utilized because it was one of the driest on record. Water use data from municipalities, industries, agriculture,
and various government agencies has been collected, and is being reviewed to help determine growth trends
for the water use sectors. In addition, economic and population data are being utilized to help predict future water
demands in the basin. The next SS BAG meeting is set for June 12th from 6 to 9 pm at the Grand Ta rghee Ski
Area near Alta.
Water Planning Calendar
July 15, 2002 - Bear Interim Basin Advisory Group Meeting -
Kemmerer, WY, 6 p.m.
July 16, 2002 - Green Interim Basin Advisory Group Meeting -
Kemmerer, WY, 10 a.m.
July 17, 2002 - Powder/Tongue Interim Basin Advisory Group Meeting -
Dayton, WY, 6 p.m.
July 18, 2002 - Northeast Interim Basin Advisory Group Meeting - Lusk, WY,
August 13, 2002 - Wind/Bighorn Basin Advisory Group Meeting -
Worland, WY, 3 p.m.
August 14, 2002 - Snake/Salt Basin Advisory Group Meeting -
Moran Junction, WY, 6 p.m.
August 16, 2002 -Wyoming Water Development Commission / Select
Water Committee Joint Meeting - Rawlins, WY, 8:30 a.m.
October 8, 2002 - Wind/Bighorn Basin Advisory Group Meeting -
Thermopolis, WY, 3 p.m.
October 9, 2002 - Snake/Salt Basin Advisory Group Meeting -
Alpine, WY, 6 p.m.
November 18, 2002 - Bear Interim Basin Advisory Group Meeting -
Evanston, WY, 6 p.m.
November 19, 2002 - Green Interim Basin Advisory Group Meeting -
Green River, WY, 10 a.m.
November 20, 2002 - Powder/Tongue Interim Basin Advisory Group Meeting -
Sheridan, WY, 6 p.m.
November 21, 2002 - Northeast Interim Basin Advisory Group Meeting - Moorcroft, WY,
News from WWDC
GROUNDWATER IN WYOMING - The Madison Formation Aquifer
The major topographic river basins of Wyoming are underlain in the subsurface by various
bedrock materials that capture, convey, and store significant quantities of usable water resources
in structured groundwater basins. Groundwater basins in the state may simply share those same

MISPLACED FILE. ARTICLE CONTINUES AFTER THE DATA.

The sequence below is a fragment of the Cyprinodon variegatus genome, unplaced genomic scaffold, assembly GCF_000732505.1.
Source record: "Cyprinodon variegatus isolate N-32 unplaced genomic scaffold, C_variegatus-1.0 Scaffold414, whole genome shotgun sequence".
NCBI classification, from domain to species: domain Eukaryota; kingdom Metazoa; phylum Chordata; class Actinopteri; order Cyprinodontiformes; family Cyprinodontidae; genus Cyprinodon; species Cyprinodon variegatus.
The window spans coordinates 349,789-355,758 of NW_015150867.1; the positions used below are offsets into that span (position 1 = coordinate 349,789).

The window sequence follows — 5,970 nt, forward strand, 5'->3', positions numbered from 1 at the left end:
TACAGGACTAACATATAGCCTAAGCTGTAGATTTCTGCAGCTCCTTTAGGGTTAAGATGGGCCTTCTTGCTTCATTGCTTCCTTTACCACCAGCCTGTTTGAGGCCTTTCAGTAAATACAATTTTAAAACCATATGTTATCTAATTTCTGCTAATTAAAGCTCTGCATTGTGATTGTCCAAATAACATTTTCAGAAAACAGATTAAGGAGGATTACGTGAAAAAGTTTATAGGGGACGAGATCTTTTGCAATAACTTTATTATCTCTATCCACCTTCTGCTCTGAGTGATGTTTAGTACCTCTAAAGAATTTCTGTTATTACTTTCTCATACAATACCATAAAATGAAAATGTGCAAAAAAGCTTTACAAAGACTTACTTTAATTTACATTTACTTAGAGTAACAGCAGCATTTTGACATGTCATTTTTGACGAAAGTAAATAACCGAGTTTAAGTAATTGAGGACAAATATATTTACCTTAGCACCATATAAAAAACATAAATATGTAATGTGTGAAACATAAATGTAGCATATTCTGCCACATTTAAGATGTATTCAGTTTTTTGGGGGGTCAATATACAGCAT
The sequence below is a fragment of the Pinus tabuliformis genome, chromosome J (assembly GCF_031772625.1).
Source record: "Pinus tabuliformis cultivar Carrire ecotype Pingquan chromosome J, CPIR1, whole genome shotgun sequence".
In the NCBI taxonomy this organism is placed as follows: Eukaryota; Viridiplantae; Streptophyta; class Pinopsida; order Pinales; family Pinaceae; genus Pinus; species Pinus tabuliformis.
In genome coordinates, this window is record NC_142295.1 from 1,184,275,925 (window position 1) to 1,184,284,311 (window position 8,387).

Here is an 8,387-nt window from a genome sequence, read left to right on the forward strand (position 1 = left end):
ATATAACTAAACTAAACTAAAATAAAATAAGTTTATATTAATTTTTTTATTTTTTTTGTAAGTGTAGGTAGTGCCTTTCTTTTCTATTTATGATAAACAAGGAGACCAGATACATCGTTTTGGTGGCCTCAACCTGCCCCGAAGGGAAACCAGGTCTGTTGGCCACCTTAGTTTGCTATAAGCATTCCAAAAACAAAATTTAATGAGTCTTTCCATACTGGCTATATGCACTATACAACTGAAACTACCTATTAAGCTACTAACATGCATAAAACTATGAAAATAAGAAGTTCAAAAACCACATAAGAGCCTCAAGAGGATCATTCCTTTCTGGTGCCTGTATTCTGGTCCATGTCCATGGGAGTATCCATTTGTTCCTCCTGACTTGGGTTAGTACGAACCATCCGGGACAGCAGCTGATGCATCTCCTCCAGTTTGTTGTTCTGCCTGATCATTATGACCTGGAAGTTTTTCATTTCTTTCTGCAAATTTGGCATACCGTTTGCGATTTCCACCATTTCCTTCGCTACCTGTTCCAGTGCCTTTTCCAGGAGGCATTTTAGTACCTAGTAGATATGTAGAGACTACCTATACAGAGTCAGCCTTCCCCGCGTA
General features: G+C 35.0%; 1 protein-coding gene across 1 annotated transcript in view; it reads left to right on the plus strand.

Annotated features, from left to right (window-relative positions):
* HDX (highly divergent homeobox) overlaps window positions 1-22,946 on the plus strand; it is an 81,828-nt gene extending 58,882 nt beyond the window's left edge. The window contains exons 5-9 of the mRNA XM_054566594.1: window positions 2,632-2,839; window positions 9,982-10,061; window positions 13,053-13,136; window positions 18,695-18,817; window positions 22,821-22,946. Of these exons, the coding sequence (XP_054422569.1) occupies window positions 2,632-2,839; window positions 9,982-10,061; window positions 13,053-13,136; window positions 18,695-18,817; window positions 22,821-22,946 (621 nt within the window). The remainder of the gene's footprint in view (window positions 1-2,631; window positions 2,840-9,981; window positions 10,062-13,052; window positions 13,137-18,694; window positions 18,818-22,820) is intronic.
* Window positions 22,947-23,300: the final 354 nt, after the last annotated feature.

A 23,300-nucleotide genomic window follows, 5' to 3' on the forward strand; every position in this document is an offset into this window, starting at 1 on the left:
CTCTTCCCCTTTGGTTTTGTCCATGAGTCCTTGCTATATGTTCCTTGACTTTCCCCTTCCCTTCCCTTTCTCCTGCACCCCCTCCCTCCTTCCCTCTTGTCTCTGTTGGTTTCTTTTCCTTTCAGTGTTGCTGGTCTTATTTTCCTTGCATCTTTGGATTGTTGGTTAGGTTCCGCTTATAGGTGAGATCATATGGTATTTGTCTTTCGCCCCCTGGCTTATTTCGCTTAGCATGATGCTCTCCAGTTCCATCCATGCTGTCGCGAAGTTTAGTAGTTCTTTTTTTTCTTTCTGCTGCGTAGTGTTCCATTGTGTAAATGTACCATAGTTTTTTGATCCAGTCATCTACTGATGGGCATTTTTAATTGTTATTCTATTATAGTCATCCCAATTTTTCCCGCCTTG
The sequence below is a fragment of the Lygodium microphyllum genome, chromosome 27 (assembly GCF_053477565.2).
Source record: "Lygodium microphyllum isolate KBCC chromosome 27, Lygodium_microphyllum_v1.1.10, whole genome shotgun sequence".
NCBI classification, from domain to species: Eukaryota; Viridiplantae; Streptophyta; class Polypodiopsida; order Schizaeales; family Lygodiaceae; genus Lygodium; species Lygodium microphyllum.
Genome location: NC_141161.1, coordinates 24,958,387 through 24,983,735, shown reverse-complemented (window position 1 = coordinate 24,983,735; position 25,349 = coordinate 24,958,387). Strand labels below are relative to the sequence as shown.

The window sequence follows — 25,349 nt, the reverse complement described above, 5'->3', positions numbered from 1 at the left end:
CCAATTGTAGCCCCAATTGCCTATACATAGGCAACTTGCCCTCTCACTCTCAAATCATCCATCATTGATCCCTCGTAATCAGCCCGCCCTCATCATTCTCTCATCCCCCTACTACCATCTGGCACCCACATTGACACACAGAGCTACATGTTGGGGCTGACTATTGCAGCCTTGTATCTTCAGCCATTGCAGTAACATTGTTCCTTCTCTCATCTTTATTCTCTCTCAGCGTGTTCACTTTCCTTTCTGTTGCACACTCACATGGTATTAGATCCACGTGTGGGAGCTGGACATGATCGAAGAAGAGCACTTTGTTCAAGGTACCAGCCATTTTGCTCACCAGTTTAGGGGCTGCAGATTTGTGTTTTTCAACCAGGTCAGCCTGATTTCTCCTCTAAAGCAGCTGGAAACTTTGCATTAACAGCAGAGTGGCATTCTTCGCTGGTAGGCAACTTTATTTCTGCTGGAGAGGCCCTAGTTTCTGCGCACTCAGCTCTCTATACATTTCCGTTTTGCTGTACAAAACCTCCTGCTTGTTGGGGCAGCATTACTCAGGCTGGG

boundaries as its common river basin or may cross surface divides depending on the
subsurface geologic structure (e.g. the contiguous Powder River geologic basin splits surface
drainage to the Yellowstone River and the Missouri River). Or, a river may cross groundwater basin
divides such as the Wind-Bighorn River crossing from the Wind River geologic/ topographic basin to
Big Horn geologic/topographic basin through Owl Creek Mountains via Wind River Canyon.
Over the past fifty years, one groundwater source has “saved our bacon” as a resource for drinking water
supplies and other uses in this state. The Madison Limestone Formation stands prominent as a source aquifer
in terms of yields and water quality where it is developed on basin margins. Key municipal supplies that
depend on Madison wells or springs include Worland, Gillette, Greybull, Hulett, Glenrock, Douglas, Newcastle,
S u n d a n c e , B a s i n / Manderson, Ten Sleep, Hyattville, Moorcroft, Pine Haven, Kaycee, and Afton.
The Madison Formation has also been an important source to the state’s oil and gas industry for enhanced
recovery purposes (water floods).
One of the little-known “Wonders of Wyoming” is the City of Worland well field, located on a geologic feature
known as the Paintrock Anticline at the eastern margin of the Bighorn Basin. The two flowing artesian wells that
serve as Worland’s sole supply were completed in the Madison Formation and were open-flow tested, when
drilled, as collectively producing almost 20,000 gallons per minute. The City of Gillette’s Madison well field,
located on the flank of Wyoming’s Black Hills a few miles south of Devils Tower, consists of 10 wells concentrated
in an area less than 1 square mile that serve Gillette via a 42 mile long pipeline. A very rare geologic
feature known as the “Periodic Spring” serves the Town of Afton in the Star Valley of western Wyoming.
This “cold water geyser” is located about 5 miles west of Afton in the Salt River Range and issues from vertically
standing Madison Limestone in periodic pulses or cycles of flow varying from zero flow to many cubic feet per
second depending on the season, previous snowpack,etc.
Over the past 20+ years, the Wyoming Water Development Commission has provided funding for exploration
and development of the Madison Formation aquifer. In recent years the WWDC has drilled approximately
2 Madison wells per year as new source supply development for sponsor entities. As normal demands for